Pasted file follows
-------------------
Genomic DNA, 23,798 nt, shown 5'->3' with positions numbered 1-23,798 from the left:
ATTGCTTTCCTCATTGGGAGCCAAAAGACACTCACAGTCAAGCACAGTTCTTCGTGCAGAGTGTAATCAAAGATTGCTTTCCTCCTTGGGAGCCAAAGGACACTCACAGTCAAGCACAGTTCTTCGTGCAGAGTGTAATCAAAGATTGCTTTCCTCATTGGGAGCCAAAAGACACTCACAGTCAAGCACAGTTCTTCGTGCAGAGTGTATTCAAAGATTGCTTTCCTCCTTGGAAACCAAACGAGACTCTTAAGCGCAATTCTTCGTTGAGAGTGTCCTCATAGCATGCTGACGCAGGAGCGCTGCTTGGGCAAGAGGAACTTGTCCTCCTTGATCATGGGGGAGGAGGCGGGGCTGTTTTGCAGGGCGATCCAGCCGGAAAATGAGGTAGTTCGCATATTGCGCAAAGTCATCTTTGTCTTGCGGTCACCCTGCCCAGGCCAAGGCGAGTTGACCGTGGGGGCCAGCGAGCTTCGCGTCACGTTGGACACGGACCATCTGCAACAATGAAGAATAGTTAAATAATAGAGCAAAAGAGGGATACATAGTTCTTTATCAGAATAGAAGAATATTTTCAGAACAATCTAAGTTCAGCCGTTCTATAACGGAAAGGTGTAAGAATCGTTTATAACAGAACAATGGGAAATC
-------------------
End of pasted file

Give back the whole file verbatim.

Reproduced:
Genomic DNA, 23,798 nt, shown 5'->3' with positions numbered 1-23,798 from the left:
ATTGCTTTCCTCATTGGGAGCCAAAAGACACTCACAGTCAAGCACAGTTCTTCGTGCAGAGTGTAATCAAAGATTGCTTTCCTCCTTGGGAGCCAAAGGACACTCACAGTCAAGCACAGTTCTTCGTGCAGAGTGTAATCAAAGATTGCTTTCCTCATTGGGAGCCAAAAGACACTCACAGTCAAGCACAGTTCTTCGTGCAGAGTGTATTCAAAGATTGCTTTCCTCCTTGGAAACCAAACGAGACTCTTAAGCGCAATTCTTCGTTGAGAGTGTCCTCATAGCATGCTGACGCAGGAGCGCTGCTTGGGCAAGAGGAACTTGTCCTCCTTGATCATGGGGGAGGAGGCGGGGCTGTTTTGCAGGGCGATCCAGCCGGAAAATGAGGTAGTTCGCATATTGCGCAAAGTCATCTTTGTCTTGCGGTCACCCTGCCCAGGCCAAGGCGAGTTGACCGTGGGGGCCAGCGAGCTTCGCGTCACGTTGGACACGGACCATCTGCAACAATGAAGAATAGTTAAATAATAGAGCAAAAGAGGGATACATAGTTCTTTATCAGAATAGAAGAATATTTTCAGAACAATCTAAGTTCAGCCGTTCTATAACGGAAAGGTGTAAGAATCGTTTATAACAGAACAATGGGAAATC